A plane survey of Central America’s last remaining forests

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The goal of the expedition has been to witness and study the impact of humans, and in particular, their livestock. The findings will help inform conservation initiatives in the region.

A plane survey of Central America’s last remaining forests
  • The Megaflyover is focusing on the five largest forest blocks still standing in Mexico and Central America.
  • According to NASA's Earth Observatory, the single biggest direct cause of tropical deforestation is conversion to cropland and pasture, "mostly for subsistence, which is growing crops or raising livestock to meet daily needs."
  • The flyover researchers are sharing the findings with national protected areas agencies in the region as they go, and overtime, they will analyze how human influence has expanded over this region over the past 15 years.
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Flyover photo courtesy of Wildlife Conservation Society.

If you were to fly over Central America on a small plane, from north to south, starting in Guatemala and ending in Panama, you’d be able to see isolated yet extensive pockets of green canopy covering the territory.

This is exactly what the aptly named “Central American Megaflyover” has been able to document during its 3,100-mile flight that took off on February 26th and is set to end by the middle of March. An additional 1,900 miles will be traveled overland.

The crew includes researchers with the Wildlife Conservation Society (WCS) in collaboration with the U.S. Fish & Wildlife Service, a government agency with a history of conservation outside of America’s borders. The U.S. Fish and Wildlife Service has been working for years with a variety of partners and communities in Guatemala’s Maya Forest in Guatemala to help conserve the forest.

The Megaflyover is focusing on the five largest forest blocks still standing in Mexico and Central America: the Maya Forest that straddles Mexico, Guatemala, and Belize, Honduras and Nicaragua’s Moskitia, Indio Maiz-Tortuguero National Park in Nicaragua and Costa Rica, La Amistad International Park in Costa Rica and Panama, and Panama’s Darién Gap. All of these forested areas share a wide variety of plant and animal species, and are home to numerous indigenous groups.

The goal of the expedition has been to witness and study the impact of humans, and in particular, their livestock. The findings will help inform conservation initiatives in the region.

Dr. Jeremy Radachowsky, Director for WCS’s Mesoamerica and Western Caribbean Program, says that the team expected to find the usual and already-documented impacts of cattle ranching in all countries. But so far, the researchers have also come across new developments, especially in Honduras’ Río Plátano Biosphere Reserve on the Caribbean coast.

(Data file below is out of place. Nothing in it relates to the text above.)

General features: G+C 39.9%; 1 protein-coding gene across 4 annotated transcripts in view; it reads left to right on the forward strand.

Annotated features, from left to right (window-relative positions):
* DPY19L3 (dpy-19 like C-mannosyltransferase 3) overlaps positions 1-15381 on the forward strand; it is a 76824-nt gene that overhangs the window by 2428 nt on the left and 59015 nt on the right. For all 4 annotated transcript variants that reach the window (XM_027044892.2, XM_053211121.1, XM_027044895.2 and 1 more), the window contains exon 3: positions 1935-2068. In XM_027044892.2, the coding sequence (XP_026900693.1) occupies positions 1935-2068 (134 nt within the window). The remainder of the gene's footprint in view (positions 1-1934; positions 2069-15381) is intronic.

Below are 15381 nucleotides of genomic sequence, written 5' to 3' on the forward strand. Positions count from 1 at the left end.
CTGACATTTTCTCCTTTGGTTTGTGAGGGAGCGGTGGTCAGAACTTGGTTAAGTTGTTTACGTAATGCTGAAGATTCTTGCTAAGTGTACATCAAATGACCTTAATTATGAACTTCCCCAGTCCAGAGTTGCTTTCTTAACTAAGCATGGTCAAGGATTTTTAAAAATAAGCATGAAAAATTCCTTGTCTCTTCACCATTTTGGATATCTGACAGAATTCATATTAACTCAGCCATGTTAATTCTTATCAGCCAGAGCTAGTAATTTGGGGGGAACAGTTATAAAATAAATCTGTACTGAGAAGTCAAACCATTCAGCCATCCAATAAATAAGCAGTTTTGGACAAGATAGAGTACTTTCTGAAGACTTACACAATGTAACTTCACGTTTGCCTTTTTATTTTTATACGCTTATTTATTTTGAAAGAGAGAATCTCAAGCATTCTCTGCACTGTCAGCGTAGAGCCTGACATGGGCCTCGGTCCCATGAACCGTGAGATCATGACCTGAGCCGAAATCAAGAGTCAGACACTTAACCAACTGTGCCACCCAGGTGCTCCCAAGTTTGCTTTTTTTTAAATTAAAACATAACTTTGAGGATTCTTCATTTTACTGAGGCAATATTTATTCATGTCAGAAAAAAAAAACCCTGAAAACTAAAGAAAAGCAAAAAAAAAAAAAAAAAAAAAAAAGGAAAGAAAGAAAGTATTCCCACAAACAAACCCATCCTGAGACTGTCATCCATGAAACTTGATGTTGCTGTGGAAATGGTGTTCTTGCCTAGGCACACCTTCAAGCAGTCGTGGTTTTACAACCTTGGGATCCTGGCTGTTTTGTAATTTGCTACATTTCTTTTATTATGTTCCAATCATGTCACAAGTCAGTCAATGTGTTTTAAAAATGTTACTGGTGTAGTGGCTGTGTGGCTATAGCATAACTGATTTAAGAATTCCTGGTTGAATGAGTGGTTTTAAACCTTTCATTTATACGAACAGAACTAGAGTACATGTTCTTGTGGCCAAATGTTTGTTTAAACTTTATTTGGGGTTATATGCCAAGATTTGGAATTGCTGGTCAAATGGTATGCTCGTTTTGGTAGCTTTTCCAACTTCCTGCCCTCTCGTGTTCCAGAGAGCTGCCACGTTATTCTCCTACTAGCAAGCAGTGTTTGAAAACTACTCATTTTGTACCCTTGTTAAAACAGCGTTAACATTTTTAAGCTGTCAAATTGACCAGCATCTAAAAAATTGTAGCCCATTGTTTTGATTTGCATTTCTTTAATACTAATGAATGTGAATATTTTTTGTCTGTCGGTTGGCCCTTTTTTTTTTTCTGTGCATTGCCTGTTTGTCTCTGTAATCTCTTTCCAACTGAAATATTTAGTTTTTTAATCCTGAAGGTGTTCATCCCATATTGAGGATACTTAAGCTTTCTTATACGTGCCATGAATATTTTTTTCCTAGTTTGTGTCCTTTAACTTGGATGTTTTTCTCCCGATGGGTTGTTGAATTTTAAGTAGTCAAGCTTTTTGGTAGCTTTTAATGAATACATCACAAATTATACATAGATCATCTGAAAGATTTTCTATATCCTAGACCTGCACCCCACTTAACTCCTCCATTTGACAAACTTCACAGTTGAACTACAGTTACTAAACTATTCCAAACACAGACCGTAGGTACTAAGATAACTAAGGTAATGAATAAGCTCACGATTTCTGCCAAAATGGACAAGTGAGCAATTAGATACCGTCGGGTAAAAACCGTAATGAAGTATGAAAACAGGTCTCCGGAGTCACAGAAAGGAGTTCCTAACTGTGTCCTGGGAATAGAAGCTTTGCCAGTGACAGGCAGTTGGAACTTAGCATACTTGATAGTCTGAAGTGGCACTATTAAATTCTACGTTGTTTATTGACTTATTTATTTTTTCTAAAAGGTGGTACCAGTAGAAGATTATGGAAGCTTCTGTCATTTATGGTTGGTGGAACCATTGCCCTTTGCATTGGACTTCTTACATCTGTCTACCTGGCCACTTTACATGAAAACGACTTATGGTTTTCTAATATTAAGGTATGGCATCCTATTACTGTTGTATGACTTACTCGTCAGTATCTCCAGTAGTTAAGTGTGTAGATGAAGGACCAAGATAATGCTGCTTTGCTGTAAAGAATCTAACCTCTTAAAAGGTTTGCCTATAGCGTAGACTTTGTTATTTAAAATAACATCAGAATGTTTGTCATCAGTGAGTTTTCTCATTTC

“Very surprising was the percent of deforestation in Río Plátano for cattle ranching,” says Radachowsky. “I would estimate that more than 95% of clearing is for cattle, and just tiny household plots for family gardens. Also surprising is the extremely low number of cattle in the cleared pastures. Cattle are clearly being used as an excuse for land grabbing.”

The reserve is part of the Mesoamerican Biological Corridor that stretches from Mexico to the southern tip of Central America, following the path of the Megaflyover itself. Río Plátano is home to a number of endangered species such as the Mantled howler monkey (Alouatta palliata), the Great Green Macaw (Ara ambiguus), and the Loggerhead sea turtle (Caretta caretta); in 2011 UNESCO placed the Río Plátano Biosphere Reserve on the List of World Heritage Sites in Danger.

According to NASA’s Earth Observatory, the single biggest direct cause of tropical deforestation is conversion to cropland and pasture, “mostly for subsistence, which is growing crops or raising livestock to meet daily needs.”

The WCS findings so far agree: cattle ranching is the primary driver of deforestation across the entire region, especially within protected areas. Then follows deforestation caused by oil palm plantations, usually just outside or at the edge of the protected areas.

Radachowsky explains how these factors typically work on the ground: Since the price of beef is almost $5 a pound in much of Central America, cattle production in protected areas is “typically not for consumption by local people or an important part of food security, but rather a business proposition by wealthy individuals.” 

“In many cases, cattle ranching in protected areas is really driven by land speculation or for money laundering, with hopes of eventually obtaining title to the already degraded lands,” explains Radachowsky. “Much of the cattle produced in Central America’s protected areas ends up as contraband, with cattle from Belize, Guatemala, Honduras, and El Salvador shipped to Mexico.”

Deforestation caused by cattle ranching is especially rampant in Guatemala, Honduras, Nicaragua, and parts of Panama, he adds.

The Central American Megaflyover team members are taking detailed, high-resolution images they will compare with previous satellite imagery that was analyzed by WCS in 2002 to measure the extent of human influence across the earth’s land surface. The flyover researchers are sharing the findings with national protected areas agencies in the region as they go, and overtime, they will analyze how human influence has expanded over this region over the past 15 years.

“Anecdotally and through our own experiences, we have observed the widespread impact of cattle ranching on Central America’s forests,” says Radachowsky. “Now we will be able to unequivocally and scientifically demonstrate these patterns to the world.”

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